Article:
The success of any election depends on an error-free voter database, vote-casting and vote-counting process. Creation of erroneous voter database may be intentional or unintentional. Creating an error-free voter database without any political motivation should come first if we want to ensure an impartial election. A voter database may also be erroneous due to (unintentionally) mistaken data entries. In this context, it may be noted that in the 2000 presidential election in the US, some voters failed to cast their votes due to erroneous information being inserted into the database. So, precaution should be taken during the data-entry phase.

The major complaint against EVM is that in the existing system, there is no paper trail for recounting the ballots like in the traditional system. Moreover, source codes of EVM software is a business secret of vendor companies and so, it is not possible to examine whether any fraudulent codes are written into it. Besides the manipulation of the software, any insider can also manipulate its hardware by inserting a malicious component that can steal votes. Moreover, any person who has access to EVMs can take the memory card out and insert a new one with an intention of tampering the electoral outcome. It is perhaps because of such loopholes that some countries like Ireland, Italy, Germany, Netherlands and Finland have rejected the use of EVMs in their electoral processes.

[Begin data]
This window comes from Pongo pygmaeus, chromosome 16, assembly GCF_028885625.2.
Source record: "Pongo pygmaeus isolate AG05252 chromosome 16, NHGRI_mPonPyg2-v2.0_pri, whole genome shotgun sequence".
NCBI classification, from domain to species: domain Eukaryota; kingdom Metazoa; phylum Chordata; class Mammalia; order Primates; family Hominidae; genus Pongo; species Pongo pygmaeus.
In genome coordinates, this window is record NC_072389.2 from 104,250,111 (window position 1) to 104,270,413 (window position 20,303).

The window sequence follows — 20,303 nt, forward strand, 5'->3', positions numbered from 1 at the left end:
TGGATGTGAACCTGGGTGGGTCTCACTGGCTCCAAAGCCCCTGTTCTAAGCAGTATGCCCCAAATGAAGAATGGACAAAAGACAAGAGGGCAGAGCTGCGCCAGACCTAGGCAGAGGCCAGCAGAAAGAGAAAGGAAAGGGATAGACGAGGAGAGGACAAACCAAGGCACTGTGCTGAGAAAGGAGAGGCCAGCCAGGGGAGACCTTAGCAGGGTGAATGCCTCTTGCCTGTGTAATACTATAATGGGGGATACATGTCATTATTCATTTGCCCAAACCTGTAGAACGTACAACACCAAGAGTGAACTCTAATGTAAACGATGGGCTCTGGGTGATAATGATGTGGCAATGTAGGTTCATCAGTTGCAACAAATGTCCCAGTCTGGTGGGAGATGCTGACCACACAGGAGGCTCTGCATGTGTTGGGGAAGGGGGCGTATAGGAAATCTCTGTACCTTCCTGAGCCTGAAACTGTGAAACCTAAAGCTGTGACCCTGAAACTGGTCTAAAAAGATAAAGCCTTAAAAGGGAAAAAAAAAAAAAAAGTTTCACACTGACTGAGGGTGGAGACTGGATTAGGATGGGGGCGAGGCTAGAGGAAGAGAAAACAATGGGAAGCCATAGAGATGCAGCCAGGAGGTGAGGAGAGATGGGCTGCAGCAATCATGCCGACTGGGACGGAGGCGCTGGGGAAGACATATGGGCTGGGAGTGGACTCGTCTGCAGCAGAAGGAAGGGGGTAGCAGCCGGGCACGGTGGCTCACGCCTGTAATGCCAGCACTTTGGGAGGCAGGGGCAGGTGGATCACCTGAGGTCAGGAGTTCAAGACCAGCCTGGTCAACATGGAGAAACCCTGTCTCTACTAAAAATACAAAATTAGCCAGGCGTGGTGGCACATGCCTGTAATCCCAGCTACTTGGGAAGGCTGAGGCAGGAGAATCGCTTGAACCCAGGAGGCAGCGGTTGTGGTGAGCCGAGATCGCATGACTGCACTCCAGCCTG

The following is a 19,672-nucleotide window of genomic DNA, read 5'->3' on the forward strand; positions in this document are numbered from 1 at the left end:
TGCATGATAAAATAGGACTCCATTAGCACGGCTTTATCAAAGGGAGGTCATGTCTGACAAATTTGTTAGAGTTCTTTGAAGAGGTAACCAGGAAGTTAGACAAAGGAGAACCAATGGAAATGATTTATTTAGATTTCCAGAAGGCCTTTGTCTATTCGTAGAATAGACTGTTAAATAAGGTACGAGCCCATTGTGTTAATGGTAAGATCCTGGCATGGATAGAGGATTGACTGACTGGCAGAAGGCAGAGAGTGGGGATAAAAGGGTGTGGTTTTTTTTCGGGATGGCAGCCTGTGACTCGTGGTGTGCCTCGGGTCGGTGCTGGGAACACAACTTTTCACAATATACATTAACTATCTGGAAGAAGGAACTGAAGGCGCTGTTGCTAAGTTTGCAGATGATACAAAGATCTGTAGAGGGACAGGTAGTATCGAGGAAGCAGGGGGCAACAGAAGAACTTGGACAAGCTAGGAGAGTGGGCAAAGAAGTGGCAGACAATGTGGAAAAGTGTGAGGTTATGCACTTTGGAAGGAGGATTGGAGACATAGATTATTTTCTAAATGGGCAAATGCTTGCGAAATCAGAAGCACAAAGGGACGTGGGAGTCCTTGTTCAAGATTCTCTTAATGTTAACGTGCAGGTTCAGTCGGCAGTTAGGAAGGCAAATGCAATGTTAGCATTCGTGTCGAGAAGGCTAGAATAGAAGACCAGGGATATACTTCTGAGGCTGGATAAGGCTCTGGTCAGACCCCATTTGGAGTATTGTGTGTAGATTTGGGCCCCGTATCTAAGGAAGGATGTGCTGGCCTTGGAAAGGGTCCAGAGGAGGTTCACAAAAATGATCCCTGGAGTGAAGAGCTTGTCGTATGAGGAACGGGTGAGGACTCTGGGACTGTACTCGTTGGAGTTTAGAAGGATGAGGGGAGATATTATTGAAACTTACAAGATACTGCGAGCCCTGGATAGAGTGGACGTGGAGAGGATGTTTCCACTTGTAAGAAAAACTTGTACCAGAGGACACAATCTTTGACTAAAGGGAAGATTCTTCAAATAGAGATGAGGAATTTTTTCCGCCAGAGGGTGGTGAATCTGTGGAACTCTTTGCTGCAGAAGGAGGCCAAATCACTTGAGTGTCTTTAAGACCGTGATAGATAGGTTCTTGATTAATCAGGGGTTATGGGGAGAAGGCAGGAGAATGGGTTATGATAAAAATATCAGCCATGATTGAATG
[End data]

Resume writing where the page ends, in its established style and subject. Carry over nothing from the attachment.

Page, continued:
There is no doubt, however, that its use also has many advantages. The best thing being that it saves a lot of time. The counting of votes is done within the shortest possible time. And, if properly maintained, bogus voting is greatly reduced as the vote is recorded only once.

Now the question is whether EVMs should be used in our national election or not. The answer fully depends on how we address the loopholes of this system as discussed above. The first and foremost issue is that voters and relevant stakeholders (mainly political parties) should have trust in this new system. Though EVMs have been used in local government elections, we have to keep in mind that the national election is completely different because of its size and political importance. So, before introducing EVMs in the forthcoming national election, the Election Commission (EC) should make voters and other relevant stakeholders confident in using this technology. For this, the EC needs to address the following loopholes so that stakeholders trust the electronic process.

i) The major flaw of EVMs is that there are no paper-trails for the counting of ballots in case of any complaint by any candidate(s). Technologically, this can be resolved quite easily. The EVMs could be connected to a printer which will eventually print ballots in a locked opaque box as votes are being cast. If recount is necessary, then these deposited ballots can be counted to ensure that there is no mismatch.

ii) For improved security, biometric information of voters, especially fingerprints, should be used as input with a view to restricting false voting.

iii) Sufficient backup of batteries and UPS should be maintained so that there is no interference in the electoral process because of power outage.

iv) The most important thing for any election is the creation and maintenance of a flawless voter database. The data-entry work for this should be done carefully to avoid the insertion of any erroneous data into it in the first place.

Mohammad Anwarul Kabir is working as Senior Assistant Professor in the Department of CS, AIUB.